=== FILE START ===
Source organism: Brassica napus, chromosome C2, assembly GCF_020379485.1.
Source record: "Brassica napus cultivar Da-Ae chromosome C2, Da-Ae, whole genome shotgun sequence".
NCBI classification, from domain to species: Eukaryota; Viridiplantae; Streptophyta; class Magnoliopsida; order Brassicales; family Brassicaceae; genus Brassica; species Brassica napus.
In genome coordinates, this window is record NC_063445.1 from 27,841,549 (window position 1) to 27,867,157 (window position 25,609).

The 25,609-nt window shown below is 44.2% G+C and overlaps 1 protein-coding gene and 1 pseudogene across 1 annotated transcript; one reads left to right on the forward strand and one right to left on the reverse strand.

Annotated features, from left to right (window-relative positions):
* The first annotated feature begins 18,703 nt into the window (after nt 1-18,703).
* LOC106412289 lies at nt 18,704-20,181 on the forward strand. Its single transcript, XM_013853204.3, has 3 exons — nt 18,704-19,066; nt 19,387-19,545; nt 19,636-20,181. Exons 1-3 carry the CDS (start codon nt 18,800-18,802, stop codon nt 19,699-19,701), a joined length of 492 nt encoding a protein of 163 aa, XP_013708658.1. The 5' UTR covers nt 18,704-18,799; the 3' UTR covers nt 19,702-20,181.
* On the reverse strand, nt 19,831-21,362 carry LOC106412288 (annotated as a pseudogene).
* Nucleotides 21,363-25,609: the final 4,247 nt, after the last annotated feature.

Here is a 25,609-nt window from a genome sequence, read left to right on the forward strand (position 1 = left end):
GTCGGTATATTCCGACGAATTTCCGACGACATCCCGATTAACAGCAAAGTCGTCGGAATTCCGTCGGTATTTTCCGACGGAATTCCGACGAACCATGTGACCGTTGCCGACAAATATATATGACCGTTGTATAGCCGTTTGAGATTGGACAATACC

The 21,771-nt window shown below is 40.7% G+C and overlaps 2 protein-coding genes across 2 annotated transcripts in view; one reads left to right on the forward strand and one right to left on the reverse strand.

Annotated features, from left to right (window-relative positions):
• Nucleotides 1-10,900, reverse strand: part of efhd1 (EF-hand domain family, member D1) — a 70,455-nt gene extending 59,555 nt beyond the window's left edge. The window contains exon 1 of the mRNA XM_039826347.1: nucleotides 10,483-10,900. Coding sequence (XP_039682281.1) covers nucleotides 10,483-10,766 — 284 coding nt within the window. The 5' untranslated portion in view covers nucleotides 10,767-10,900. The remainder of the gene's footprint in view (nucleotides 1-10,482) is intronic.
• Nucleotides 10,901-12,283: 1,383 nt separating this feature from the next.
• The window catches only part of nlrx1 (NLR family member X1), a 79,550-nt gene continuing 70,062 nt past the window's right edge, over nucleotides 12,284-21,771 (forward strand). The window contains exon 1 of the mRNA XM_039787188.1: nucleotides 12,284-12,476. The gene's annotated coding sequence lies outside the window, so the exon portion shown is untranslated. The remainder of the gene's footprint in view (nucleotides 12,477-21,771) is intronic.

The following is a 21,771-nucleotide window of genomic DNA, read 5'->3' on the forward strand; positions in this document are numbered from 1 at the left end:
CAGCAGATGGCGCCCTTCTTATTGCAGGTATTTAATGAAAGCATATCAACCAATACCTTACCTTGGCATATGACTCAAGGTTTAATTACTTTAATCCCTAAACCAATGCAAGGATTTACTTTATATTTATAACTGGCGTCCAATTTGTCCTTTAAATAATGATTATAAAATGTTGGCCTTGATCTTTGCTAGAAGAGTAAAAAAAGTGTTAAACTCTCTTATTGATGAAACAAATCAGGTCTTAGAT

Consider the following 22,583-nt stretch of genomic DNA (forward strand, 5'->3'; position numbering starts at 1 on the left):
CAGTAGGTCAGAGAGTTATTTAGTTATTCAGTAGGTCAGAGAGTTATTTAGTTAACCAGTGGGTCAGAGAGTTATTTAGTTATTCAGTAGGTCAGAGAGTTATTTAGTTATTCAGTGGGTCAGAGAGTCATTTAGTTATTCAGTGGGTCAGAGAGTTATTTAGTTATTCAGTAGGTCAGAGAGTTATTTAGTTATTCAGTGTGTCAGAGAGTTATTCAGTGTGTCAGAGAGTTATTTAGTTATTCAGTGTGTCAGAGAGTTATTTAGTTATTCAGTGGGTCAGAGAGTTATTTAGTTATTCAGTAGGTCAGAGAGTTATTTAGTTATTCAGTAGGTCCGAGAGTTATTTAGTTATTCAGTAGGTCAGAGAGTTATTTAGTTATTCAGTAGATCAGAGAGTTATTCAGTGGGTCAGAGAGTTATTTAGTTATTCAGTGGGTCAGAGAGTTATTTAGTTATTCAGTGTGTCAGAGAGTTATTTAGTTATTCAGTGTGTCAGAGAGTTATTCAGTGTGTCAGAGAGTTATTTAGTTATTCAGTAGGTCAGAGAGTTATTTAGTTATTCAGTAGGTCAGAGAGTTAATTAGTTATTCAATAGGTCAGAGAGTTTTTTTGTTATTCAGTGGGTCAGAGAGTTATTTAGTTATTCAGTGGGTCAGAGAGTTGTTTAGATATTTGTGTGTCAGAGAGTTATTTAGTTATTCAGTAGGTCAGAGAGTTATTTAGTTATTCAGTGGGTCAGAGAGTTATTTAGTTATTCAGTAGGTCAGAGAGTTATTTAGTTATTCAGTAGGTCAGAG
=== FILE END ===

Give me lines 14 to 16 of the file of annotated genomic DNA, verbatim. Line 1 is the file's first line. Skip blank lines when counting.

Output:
Annotated features, from left to right (window-relative positions):
• Nucleotides 1-10,900, reverse strand: part of efhd1 (EF-hand domain family, member D1) — a 70,455-nt gene extending 59,555 nt beyond the window's left edge. The window contains exon 1 of the mRNA XM_039826347.1: nucleotides 10,483-10,900. Coding sequence (XP_039682281.1) covers nucleotides 10,483-10,766 — 284 coding nt within the window. The 5' untranslated portion in view covers nucleotides 10,767-10,900. The remainder of the gene's footprint in view (nucleotides 1-10,482) is intronic.
• Nucleotides 10,901-12,283: 1,383 nt separating this feature from the next.